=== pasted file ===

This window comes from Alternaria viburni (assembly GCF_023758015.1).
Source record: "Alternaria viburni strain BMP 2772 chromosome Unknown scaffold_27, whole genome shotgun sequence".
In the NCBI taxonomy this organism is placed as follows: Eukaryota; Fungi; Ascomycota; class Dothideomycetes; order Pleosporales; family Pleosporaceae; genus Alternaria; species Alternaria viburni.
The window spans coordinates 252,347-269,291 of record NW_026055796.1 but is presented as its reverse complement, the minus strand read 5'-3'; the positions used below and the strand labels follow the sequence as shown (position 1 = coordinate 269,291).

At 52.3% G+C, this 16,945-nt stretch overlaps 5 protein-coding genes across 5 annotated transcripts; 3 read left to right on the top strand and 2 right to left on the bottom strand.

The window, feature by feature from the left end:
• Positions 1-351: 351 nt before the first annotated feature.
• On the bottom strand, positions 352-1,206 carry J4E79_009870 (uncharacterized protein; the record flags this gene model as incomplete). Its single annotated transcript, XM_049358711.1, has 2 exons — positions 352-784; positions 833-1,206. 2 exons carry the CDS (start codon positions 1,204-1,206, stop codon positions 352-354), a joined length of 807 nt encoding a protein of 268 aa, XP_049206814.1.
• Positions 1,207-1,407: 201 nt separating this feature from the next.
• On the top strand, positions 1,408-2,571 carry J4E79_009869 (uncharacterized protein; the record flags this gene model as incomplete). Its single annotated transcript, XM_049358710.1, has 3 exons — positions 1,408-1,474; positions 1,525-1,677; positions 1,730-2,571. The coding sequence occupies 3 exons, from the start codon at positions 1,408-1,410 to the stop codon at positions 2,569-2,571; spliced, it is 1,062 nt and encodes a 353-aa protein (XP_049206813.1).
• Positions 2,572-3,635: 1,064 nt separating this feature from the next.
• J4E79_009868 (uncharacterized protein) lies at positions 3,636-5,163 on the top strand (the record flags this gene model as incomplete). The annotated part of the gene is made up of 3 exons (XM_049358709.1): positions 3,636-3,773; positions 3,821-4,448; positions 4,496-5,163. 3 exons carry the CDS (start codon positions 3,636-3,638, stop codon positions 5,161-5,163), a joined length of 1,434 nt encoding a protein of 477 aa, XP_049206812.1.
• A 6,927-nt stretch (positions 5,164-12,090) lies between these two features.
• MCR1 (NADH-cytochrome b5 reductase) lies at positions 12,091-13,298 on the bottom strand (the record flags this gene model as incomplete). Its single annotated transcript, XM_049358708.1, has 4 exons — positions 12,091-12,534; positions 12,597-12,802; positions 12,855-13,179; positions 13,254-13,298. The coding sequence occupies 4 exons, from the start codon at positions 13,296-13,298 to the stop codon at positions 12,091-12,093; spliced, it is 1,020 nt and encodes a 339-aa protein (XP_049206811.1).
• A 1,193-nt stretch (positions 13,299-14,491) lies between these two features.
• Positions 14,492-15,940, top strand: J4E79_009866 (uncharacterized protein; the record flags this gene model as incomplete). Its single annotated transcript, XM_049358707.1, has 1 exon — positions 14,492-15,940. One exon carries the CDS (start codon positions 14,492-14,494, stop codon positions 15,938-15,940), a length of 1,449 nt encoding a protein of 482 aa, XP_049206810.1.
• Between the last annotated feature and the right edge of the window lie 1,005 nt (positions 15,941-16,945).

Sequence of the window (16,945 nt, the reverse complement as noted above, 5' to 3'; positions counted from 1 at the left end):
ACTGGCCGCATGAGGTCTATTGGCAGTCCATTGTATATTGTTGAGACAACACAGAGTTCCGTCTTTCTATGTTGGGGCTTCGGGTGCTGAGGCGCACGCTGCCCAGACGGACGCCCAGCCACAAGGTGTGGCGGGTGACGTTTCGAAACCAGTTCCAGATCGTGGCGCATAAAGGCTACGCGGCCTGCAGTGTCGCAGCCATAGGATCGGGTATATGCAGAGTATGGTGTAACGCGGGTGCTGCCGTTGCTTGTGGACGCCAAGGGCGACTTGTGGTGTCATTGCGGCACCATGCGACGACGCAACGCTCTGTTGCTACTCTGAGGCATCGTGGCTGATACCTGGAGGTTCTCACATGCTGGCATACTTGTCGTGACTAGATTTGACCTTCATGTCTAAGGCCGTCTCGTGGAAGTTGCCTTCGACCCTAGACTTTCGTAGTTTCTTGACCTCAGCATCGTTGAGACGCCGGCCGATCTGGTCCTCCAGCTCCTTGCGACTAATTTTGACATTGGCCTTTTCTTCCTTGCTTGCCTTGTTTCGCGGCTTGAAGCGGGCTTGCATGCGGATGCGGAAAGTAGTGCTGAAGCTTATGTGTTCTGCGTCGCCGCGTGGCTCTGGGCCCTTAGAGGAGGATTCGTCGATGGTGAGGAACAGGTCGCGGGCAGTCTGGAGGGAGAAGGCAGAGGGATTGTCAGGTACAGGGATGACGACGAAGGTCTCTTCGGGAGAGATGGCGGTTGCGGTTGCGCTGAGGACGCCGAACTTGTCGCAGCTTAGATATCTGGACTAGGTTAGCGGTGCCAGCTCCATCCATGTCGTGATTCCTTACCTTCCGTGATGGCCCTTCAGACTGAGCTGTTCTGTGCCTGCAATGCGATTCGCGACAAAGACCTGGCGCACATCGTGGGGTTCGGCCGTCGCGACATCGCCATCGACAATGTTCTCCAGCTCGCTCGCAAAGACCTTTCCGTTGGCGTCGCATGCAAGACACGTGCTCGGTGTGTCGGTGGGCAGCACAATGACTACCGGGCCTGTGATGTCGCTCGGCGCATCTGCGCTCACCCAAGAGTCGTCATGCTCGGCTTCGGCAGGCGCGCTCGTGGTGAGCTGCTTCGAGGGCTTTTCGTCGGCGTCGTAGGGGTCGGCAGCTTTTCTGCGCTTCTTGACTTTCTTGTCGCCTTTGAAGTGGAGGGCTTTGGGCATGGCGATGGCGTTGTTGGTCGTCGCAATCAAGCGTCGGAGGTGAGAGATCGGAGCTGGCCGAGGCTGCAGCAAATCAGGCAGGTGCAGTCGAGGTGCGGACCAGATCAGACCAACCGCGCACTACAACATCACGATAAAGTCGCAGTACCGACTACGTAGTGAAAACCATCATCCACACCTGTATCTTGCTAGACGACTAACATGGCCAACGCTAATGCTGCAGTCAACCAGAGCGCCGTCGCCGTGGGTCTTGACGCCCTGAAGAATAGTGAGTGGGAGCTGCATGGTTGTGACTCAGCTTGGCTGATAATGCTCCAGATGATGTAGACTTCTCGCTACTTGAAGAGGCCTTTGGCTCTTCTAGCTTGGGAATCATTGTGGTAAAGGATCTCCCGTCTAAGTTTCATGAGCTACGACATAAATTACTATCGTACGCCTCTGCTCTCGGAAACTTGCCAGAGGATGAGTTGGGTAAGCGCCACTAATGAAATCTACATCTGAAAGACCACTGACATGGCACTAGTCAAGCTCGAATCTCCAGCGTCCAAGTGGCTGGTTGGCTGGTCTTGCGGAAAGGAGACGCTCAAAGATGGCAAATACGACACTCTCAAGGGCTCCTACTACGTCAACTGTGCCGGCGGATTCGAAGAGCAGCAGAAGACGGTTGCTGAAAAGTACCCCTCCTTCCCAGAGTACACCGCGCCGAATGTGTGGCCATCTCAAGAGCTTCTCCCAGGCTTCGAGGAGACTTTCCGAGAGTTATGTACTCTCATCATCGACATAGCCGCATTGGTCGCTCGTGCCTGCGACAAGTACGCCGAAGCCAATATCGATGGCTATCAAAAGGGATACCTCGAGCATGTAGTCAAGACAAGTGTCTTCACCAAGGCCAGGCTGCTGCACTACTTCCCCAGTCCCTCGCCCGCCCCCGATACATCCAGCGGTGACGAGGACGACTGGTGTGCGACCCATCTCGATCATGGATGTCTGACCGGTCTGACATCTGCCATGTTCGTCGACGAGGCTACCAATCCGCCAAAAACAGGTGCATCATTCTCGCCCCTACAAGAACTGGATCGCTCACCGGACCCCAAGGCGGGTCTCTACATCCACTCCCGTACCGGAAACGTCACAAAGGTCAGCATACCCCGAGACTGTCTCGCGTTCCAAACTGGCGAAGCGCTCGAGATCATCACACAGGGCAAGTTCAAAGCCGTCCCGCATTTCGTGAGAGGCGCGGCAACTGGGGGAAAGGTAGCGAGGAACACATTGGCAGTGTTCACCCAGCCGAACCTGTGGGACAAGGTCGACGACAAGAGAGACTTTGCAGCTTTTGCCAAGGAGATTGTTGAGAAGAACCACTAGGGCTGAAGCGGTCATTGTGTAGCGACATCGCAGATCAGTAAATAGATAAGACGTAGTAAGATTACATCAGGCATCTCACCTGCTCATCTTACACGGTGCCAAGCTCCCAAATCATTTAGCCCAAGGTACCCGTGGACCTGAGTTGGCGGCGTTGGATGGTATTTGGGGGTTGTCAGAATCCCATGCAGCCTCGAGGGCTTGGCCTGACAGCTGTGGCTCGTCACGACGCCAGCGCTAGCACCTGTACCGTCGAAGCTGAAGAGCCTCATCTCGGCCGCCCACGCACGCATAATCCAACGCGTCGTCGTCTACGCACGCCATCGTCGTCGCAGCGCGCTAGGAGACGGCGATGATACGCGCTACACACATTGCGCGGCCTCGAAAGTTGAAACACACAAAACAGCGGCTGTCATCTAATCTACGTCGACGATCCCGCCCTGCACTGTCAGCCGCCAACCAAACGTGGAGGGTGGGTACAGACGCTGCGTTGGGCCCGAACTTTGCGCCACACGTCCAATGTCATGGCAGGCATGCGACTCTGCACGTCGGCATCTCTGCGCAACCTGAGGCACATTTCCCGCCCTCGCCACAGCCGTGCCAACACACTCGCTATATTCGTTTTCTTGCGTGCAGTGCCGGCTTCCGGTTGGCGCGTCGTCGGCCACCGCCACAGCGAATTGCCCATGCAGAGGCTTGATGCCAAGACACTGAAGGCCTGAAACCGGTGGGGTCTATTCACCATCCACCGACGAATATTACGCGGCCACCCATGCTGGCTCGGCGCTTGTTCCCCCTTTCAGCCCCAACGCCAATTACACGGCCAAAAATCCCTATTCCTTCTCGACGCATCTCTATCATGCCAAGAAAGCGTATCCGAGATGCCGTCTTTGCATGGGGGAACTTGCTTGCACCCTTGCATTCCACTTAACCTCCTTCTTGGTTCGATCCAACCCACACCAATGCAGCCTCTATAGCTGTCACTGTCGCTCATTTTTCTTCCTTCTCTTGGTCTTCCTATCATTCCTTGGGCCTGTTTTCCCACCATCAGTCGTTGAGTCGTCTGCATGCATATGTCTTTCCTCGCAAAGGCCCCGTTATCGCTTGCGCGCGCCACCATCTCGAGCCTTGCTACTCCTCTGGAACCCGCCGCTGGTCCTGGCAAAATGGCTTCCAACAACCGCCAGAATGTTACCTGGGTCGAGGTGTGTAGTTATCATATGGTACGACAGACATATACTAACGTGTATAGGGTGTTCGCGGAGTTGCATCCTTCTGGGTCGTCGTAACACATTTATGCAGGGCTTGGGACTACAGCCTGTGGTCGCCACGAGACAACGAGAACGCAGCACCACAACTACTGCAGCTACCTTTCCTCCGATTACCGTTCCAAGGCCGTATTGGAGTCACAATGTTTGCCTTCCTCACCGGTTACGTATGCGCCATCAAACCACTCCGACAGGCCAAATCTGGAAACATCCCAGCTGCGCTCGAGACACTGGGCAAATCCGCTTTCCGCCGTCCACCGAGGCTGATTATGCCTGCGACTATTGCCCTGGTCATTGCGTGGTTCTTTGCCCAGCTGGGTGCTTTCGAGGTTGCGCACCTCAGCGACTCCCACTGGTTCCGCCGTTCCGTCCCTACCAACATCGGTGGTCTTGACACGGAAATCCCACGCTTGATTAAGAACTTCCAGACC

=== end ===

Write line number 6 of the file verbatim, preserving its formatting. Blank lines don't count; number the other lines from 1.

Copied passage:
The window, feature by feature from the left end: